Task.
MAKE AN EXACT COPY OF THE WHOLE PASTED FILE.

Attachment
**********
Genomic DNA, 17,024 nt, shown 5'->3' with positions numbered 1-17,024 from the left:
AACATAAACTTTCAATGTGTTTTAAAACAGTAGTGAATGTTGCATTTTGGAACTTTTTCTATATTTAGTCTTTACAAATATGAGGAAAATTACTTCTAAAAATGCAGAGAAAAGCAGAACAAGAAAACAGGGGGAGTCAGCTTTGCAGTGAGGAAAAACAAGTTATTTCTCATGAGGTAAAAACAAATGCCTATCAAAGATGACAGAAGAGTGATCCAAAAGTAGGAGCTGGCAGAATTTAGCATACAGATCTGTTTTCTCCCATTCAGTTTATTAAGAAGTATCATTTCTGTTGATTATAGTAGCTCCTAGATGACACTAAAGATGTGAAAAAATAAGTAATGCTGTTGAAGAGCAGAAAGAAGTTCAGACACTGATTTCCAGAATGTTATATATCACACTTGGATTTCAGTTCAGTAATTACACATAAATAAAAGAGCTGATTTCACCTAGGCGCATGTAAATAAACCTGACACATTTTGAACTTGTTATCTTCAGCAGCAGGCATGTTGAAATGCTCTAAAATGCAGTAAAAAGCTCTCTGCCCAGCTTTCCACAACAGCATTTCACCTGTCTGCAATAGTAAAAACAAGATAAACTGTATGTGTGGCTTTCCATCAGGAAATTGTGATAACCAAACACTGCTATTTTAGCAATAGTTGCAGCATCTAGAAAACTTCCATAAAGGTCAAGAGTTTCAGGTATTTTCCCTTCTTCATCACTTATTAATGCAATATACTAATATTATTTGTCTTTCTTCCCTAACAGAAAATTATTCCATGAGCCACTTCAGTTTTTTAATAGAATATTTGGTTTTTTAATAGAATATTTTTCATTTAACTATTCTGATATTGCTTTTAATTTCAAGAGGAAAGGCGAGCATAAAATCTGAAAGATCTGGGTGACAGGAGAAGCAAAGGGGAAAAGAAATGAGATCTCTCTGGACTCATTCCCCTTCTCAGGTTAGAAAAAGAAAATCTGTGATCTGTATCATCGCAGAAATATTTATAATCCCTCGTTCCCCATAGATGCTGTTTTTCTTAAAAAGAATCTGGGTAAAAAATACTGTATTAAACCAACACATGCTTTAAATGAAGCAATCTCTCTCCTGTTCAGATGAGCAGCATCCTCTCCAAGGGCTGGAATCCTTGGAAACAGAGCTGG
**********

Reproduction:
Genomic DNA, 17,024 nt, shown 5'->3' with positions numbered 1-17,024 from the left:
AACATAAACTTTCAATGTGTTTTAAAACAGTAGTGAATGTTGCATTTTGGAACTTTTTCTATATTTAGTCTTTACAAATATGAGGAAAATTACTTCTAAAAATGCAGAGAAAAGCAGAACAAGAAAACAGGGGGAGTCAGCTTTGCAGTGAGGAAAAACAAGTTATTTCTCATGAGGTAAAAACAAATGCCTATCAAAGATGACAGAAGAGTGATCCAAAAGTAGGAGCTGGCAGAATTTAGCATACAGATCTGTTTTCTCCCATTCAGTTTATTAAGAAGTATCATTTCTGTTGATTATAGTAGCTCCTAGATGACACTAAAGATGTGAAAAAATAAGTAATGCTGTTGAAGAGCAGAAAGAAGTTCAGACACTGATTTCCAGAATGTTATATATCACACTTGGATTTCAGTTCAGTAATTACACATAAATAAAAGAGCTGATTTCACCTAGGCGCATGTAAATAAACCTGACACATTTTGAACTTGTTATCTTCAGCAGCAGGCATGTTGAAATGCTCTAAAATGCAGTAAAAAGCTCTCTGCCCAGCTTTCCACAACAGCATTTCACCTGTCTGCAATAGTAAAAACAAGATAAACTGTATGTGTGGCTTTCCATCAGGAAATTGTGATAACCAAACACTGCTATTTTAGCAATAGTTGCAGCATCTAGAAAACTTCCATAAAGGTCAAGAGTTTCAGGTATTTTCCCTTCTTCATCACTTATTAATGCAATATACTAATATTATTTGTCTTTCTTCCCTAACAGAAAATTATTCCATGAGCCACTTCAGTTTTTTAATAGAATATTTGGTTTTTTAATAGAATATTTTTCATTTAACTATTCTGATATTGCTTTTAATTTCAAGAGGAAAGGCGAGCATAAAATCTGAAAGATCTGGGTGACAGGAGAAGCAAAGGGGAAAAGAAATGAGATCTCTCTGGACTCATTCCCCTTCTCAGGTTAGAAAAAGAAAATCTGTGATCTGTATCATCGCAGAAATATTTATAATCCCTCGTTCCCCATAGATGCTGTTTTTCTTAAAAAGAATCTGGGTAAAAAATACTGTATTAAACCAACACATGCTTTAAATGAAGCAATCTCTCTCCTGTTCAGATGAGCAGCATCCTCTCCAAGGGCTGGAATCCTTGGAAACAGAGCTGG